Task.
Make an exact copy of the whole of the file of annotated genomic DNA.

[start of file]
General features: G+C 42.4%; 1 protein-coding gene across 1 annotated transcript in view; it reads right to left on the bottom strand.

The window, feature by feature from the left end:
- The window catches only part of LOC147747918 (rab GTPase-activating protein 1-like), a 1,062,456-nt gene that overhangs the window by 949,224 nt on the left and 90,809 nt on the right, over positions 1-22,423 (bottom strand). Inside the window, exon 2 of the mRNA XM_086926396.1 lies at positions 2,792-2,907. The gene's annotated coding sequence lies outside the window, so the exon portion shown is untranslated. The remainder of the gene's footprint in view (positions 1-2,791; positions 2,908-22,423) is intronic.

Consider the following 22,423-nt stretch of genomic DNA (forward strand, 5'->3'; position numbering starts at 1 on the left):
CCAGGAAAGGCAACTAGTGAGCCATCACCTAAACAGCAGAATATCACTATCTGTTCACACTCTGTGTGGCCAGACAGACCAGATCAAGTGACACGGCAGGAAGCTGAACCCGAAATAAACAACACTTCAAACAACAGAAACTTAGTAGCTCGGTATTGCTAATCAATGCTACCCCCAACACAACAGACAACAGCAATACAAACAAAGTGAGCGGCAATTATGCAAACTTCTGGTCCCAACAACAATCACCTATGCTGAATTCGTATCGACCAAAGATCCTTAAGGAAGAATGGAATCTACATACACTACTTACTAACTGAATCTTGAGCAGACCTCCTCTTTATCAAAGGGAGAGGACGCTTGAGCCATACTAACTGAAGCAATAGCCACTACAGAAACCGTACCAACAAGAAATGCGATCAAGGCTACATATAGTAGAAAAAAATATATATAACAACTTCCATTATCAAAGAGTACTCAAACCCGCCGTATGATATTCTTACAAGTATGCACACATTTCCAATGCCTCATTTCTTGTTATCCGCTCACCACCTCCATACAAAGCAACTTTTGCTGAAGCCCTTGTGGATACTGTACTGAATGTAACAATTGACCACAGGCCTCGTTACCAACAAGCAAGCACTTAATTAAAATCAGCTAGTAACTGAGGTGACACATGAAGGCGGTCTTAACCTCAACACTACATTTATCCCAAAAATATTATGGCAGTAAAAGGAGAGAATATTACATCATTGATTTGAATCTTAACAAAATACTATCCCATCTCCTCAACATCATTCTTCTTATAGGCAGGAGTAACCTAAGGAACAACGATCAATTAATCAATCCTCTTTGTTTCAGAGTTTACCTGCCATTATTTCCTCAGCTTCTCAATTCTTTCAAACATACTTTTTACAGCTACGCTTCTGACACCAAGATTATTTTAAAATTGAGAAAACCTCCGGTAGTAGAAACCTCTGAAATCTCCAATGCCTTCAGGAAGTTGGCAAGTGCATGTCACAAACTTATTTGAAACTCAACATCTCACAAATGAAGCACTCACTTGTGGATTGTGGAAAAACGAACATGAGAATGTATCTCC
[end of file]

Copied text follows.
General features: G+C 42.4%; 1 protein-coding gene across 1 annotated transcript in view; it reads right to left on the bottom strand.

The window, feature by feature from the left end:
- The window catches only part of LOC147747918 (rab GTPase-activating protein 1-like), a 1,062,456-nt gene that overhangs the window by 949,224 nt on the left and 90,809 nt on the right, over positions 1-22,423 (bottom strand). Inside the window, exon 2 of the mRNA XM_086926396.1 lies at positions 2,792-2,907. The gene's annotated coding sequence lies outside the window, so the exon portion shown is untranslated. The remainder of the gene's footprint in view (positions 1-2,791; positions 2,908-22,423) is intronic.

Consider the following 22,423-nt stretch of genomic DNA (forward strand, 5'->3'; position numbering starts at 1 on the left):
CCAGGAAAGGCAACTAGTGAGCCATCACCTAAACAGCAGAATATCACTATCTGTTCACACTCTGTGTGGCCAGACAGACCAGATCAAGTGACACGGCAGGAAGCTGAACCCGAAATAAACAACACTTCAAACAACAGAAACTTAGTAGCTCGGTATTGCTAATCAATGCTACCCCCAACACAACAGACAACAGCAATACAAACAAAGTGAGCGGCAATTATGCAAACTTCTGGTCCCAACAACAATCACCTATGCTGAATTCGTATCGACCAAAGATCCTTAAGGAAGAATGGAATCTACATACACTACTTACTAACTGAATCTTGAGCAGACCTCCTCTTTATCAAAGGGAGAGGACGCTTGAGCCATACTAACTGAAGCAATAGCCACTACAGAAACCGTACCAACAAGAAATGCGATCAAGGCTACATATAGTAGAAAAAAATATATATAACAACTTCCATTATCAAAGAGTACTCAAACCCGCCGTATGATATTCTTACAAGTATGCACACATTTCCAATGCCTCATTTCTTGTTATCCGCTCACCACCTCCATACAAAGCAACTTTTGCTGAAGCCCTTGTGGATACTGTACTGAATGTAACAATTGACCACAGGCCTCGTTACCAACAAGCAAGCACTTAATTAAAATCAGCTAGTAACTGAGGTGACACATGAAGGCGGTCTTAACCTCAACACTACATTTATCCCAAAAATATTATGGCAGTAAAAGGAGAGAATATTACATCATTGATTTGAATCTTAACAAAATACTATCCCATCTCCTCAACATCATTCTTCTTATAGGCAGGAGTAACCTAAGGAACAACGATCAATTAATCAATCCTCTTTGTTTCAGAGTTTACCTGCCATTATTTCCTCAGCTTCTCAATTCTTTCAAACATACTTTTTACAGCTACGCTTCTGACACCAAGATTATTTTAAAATTGAGAAAACCTCCGGTAGTAGAAACCTCTGAAATCTCCAATGCCTTCAGGAAGTTGGCAAGTGCATGTCACAAACTTATTTGAAACTCAACATCTCACAAATGAAGCACTCACTTGTGGATTGTGGAAAAACGAACATGAGAATGTATCTCC